e-Learning and economic development
Although UNB has a long history of distance education and some valuable online learning programs, e-learning has not been seen to date as a ‘core’ activity in a university that prides itself on personal contact with students and an intimate campus learning environment. UNB is atypical of many universities in North America, in that enrollments are declining, especially from high schools. There also are many other universities in the region competing for New Brunswick students.
However, the fastest growing part of the economy is the information and communications technology sector. Although ‘core’ computer science is an important part of that, corporate and commercial e-learning and electronic games are also important business sectors. Furthermore, if the university can develop more students with the skills and competencies needed in a knowledge-based economy, there is an opportunity for even greater economic growth in this sector, as graduates establish new, small companies in niche areas.
Furthermore, it may be a mistake to think that a move to e-learning might reduce on-campus enrolments, especially if the university focuses on hybrid courses, with a reduced face-to-face component, perhaps in the later years of undergraduate programs, as well as distance courses for students in New Brunswick who cannot easily get to the Fredericton or Saint John campuses on a regular 9 to 5, five days a week basis. In particular, with an already dynamic technology business sector, and an aging population, more flexible delivery focused on embedding ICT skills in a wide range of subject areas will attract more lifelong learners to compensate for the reduction in high school leavers.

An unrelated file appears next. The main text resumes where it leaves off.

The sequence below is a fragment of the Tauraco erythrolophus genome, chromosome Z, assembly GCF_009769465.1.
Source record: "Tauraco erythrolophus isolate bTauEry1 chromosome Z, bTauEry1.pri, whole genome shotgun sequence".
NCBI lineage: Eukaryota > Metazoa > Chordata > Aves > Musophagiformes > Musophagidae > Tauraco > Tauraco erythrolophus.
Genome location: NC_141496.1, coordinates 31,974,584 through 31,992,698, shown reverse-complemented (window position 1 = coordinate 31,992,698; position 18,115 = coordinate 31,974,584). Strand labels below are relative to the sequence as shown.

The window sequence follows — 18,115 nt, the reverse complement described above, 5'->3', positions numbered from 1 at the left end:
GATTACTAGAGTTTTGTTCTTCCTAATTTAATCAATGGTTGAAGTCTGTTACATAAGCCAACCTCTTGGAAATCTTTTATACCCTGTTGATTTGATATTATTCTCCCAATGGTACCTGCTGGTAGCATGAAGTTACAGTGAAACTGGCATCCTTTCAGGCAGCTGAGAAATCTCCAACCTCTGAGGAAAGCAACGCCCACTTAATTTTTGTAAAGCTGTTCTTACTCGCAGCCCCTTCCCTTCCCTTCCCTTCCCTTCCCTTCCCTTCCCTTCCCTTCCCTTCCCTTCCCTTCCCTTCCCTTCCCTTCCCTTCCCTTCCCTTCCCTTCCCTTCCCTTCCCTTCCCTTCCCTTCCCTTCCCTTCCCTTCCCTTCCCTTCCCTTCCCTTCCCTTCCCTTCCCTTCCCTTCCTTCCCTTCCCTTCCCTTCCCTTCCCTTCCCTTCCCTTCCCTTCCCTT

Some suggestions for UNB
In order to foster further development of knowledge-based industries in the province, I suggested the following steps:
1. Greater incorporation of ICT and other 21st century skills (e.g. independent learning, problem solving) in a wider range of programs and subject disciplines.
2. A gradual move from almost entirely face-to-face courses in first year programs to hybrid or fully distance programs in the fourth year undergraduate and graduate programs, as well as develop more online non-credit certificate or diploma programs focused on the lifelong learning market.
3. Start gradually to redesign courses in this way on a program by program basis. Make sure the new programs are properly resourced (time for development + learning technology support).
4. Stop treating distance education courses as extra load, but integrate them into regular credit programming as part of a normal teaching load for instructors, perhaps supplemented with revenues from full cost recovery courses aimed at lifelong learners.
5. Look to partnership and consortia to leverage the development of online programs on an international basis.